A picture is worth a thousand words. Why then do I even bother to write?
A picture is worth a thousand words. My words would pale beside the photographs taken during the recent FNP staff outing – to be precise – photographs taken during a workshop given by last year’s National
Geographic nature photographer of the year. Why then do I even bother to write?
Because words do have a role in expressing the joy all of us had in the Leersum forest. Words can express thanks to Jacob Kaptein, the young photographer and Wageningen forestry management student, who already has several prestigious photography prizes to his credit. Jacob has a spacious wonder for the world around him. Seeing, like William Blake, ‘a world in a grain of sand and a heaven in a wild flower’, he writes in his website that he is fascinated by colours, forms, dimensions and dynamics, and the more he pays attention to these, the more they draw his attention.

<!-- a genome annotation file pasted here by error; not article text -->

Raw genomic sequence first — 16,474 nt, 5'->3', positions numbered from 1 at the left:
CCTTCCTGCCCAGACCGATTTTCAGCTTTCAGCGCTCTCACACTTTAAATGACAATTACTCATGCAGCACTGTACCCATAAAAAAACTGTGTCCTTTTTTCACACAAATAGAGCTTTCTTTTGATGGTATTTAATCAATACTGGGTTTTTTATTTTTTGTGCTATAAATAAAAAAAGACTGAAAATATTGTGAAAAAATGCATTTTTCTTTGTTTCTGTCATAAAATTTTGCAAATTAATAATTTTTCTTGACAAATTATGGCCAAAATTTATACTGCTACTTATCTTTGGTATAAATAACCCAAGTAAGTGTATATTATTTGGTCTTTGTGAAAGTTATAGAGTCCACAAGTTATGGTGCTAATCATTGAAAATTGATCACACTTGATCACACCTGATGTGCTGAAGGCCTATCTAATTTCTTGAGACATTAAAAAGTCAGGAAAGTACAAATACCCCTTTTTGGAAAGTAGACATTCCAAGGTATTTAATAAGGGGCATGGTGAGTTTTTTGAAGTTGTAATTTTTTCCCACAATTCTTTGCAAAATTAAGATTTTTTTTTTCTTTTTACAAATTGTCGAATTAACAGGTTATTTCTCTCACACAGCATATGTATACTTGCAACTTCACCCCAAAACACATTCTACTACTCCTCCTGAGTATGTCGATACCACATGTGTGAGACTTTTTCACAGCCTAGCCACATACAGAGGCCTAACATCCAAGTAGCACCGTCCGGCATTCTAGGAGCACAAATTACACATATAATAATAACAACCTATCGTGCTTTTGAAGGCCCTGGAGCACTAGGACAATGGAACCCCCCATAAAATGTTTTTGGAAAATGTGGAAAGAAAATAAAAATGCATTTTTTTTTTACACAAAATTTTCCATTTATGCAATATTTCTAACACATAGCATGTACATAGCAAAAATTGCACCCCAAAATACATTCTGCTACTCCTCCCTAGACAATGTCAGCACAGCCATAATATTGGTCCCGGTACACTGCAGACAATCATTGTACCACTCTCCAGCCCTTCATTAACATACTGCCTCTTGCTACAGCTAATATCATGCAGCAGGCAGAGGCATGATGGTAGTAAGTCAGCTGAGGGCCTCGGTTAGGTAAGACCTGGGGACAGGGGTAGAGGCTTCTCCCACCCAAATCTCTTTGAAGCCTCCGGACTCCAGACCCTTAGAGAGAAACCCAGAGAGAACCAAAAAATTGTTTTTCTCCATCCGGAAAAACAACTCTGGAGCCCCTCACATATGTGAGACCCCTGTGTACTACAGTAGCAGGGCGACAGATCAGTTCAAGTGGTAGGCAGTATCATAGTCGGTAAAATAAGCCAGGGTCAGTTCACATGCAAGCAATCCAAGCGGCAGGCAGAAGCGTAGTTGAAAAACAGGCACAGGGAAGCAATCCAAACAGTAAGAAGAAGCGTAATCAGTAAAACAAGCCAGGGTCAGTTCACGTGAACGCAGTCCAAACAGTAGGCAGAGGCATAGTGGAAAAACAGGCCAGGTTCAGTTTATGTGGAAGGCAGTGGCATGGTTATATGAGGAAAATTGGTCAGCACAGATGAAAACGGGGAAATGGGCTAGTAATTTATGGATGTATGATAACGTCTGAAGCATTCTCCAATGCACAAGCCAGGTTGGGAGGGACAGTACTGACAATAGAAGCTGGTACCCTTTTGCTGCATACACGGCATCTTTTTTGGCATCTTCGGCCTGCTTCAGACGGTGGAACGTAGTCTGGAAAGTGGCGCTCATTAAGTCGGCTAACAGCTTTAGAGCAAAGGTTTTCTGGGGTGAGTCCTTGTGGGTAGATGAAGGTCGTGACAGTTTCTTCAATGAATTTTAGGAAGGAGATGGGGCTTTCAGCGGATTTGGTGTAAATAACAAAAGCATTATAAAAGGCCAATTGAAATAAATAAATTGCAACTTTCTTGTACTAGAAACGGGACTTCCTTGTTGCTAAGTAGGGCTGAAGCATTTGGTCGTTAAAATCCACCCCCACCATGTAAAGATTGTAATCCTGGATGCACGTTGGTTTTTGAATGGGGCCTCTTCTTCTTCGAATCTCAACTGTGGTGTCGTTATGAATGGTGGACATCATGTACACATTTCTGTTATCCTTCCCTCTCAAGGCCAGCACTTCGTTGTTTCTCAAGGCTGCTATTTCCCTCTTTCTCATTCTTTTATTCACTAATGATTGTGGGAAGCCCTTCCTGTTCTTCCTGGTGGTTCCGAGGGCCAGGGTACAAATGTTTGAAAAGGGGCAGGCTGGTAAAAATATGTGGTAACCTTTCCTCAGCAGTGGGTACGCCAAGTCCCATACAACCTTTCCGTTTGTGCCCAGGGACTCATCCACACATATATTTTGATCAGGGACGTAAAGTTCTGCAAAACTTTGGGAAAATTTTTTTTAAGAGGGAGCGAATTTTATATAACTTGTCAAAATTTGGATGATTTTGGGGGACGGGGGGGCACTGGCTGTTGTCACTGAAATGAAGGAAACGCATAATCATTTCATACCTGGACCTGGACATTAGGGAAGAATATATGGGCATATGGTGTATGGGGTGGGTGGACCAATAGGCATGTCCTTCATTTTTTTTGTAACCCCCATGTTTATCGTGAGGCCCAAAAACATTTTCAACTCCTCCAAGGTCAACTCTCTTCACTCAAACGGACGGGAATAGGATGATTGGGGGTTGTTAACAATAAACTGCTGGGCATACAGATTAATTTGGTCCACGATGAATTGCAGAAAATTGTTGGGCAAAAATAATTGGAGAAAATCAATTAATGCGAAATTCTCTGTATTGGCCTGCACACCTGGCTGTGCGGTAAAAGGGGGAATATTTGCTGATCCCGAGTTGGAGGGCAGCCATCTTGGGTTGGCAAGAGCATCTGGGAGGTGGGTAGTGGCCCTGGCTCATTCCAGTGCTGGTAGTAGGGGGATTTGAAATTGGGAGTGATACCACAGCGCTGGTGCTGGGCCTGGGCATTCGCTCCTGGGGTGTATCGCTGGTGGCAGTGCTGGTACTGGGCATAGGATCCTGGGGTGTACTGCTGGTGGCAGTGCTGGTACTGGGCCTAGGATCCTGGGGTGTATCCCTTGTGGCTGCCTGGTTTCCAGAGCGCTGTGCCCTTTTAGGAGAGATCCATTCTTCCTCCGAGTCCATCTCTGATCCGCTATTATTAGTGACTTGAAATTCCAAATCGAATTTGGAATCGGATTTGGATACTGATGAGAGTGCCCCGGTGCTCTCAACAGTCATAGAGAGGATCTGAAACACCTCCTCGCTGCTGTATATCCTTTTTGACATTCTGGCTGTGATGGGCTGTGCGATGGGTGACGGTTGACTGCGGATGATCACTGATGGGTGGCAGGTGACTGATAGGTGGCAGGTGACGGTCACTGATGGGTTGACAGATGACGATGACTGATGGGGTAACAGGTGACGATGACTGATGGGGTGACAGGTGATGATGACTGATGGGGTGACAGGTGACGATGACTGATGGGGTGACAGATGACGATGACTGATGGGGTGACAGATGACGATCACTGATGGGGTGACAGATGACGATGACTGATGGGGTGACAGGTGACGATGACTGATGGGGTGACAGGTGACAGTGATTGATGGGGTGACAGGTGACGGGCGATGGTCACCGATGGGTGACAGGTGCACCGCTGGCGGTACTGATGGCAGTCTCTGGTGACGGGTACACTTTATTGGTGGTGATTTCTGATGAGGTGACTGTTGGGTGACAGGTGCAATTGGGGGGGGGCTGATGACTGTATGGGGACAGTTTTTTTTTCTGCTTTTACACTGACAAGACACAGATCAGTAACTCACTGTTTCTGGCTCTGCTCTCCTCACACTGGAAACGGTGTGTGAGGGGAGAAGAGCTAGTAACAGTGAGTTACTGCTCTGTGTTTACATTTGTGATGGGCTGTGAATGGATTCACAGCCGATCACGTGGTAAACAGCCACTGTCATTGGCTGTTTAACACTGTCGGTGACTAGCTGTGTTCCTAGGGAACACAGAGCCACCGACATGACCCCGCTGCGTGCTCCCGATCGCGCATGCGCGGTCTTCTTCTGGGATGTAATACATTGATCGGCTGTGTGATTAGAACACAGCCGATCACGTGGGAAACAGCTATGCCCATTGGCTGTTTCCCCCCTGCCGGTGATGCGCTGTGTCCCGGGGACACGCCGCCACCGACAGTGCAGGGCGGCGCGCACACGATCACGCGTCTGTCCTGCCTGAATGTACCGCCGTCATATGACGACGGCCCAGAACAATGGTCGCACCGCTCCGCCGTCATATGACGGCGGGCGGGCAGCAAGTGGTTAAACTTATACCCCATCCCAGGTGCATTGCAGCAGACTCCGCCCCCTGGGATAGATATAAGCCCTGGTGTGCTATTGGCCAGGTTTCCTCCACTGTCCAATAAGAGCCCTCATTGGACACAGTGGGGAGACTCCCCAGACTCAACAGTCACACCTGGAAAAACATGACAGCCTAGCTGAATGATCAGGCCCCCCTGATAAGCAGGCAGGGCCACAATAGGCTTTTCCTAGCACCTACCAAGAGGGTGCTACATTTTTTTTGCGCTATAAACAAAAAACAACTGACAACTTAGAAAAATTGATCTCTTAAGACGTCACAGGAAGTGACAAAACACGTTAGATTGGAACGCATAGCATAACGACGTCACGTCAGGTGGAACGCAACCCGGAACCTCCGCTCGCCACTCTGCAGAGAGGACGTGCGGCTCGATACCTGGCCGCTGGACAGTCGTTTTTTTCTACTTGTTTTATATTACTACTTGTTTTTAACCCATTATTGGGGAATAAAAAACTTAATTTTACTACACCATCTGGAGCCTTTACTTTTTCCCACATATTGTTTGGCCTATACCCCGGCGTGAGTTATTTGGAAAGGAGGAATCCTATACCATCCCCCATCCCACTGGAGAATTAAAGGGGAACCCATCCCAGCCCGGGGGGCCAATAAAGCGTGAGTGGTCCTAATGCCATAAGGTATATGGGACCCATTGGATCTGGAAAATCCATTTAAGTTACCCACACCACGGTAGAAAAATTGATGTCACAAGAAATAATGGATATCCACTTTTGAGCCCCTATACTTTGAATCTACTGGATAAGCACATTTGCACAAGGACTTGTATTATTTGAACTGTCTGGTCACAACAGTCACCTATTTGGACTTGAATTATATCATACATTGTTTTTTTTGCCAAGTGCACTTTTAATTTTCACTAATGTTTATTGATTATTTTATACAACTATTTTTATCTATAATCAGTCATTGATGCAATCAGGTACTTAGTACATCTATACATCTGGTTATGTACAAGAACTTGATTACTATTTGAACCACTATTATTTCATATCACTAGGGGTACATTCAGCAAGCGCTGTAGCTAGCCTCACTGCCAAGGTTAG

After his inspirational briefing, the FNP wannabe’s – armed with pocket cameras to sophisticated zooms with years of trusted service or merely borrowed for the day – fanned out to vantage points in search of what nature had to offer on this rather humid July afternoon. The results were shots of dancing bees, doe-eyed calves, rough tree barks harbouring shadows under their flakiness, slender mushrooms, waving grasses, winding paths and fallen branches reflected in the coolness of water puddles. Jim van Laar, who organised the outing, says these will go into FNP’s photo library for publications, education or other informative materials. And you would be extraordinary to have read up to here without being distracted by some of these shots (mouse on click to enlarge). The group photograph was taken by Jacob himself.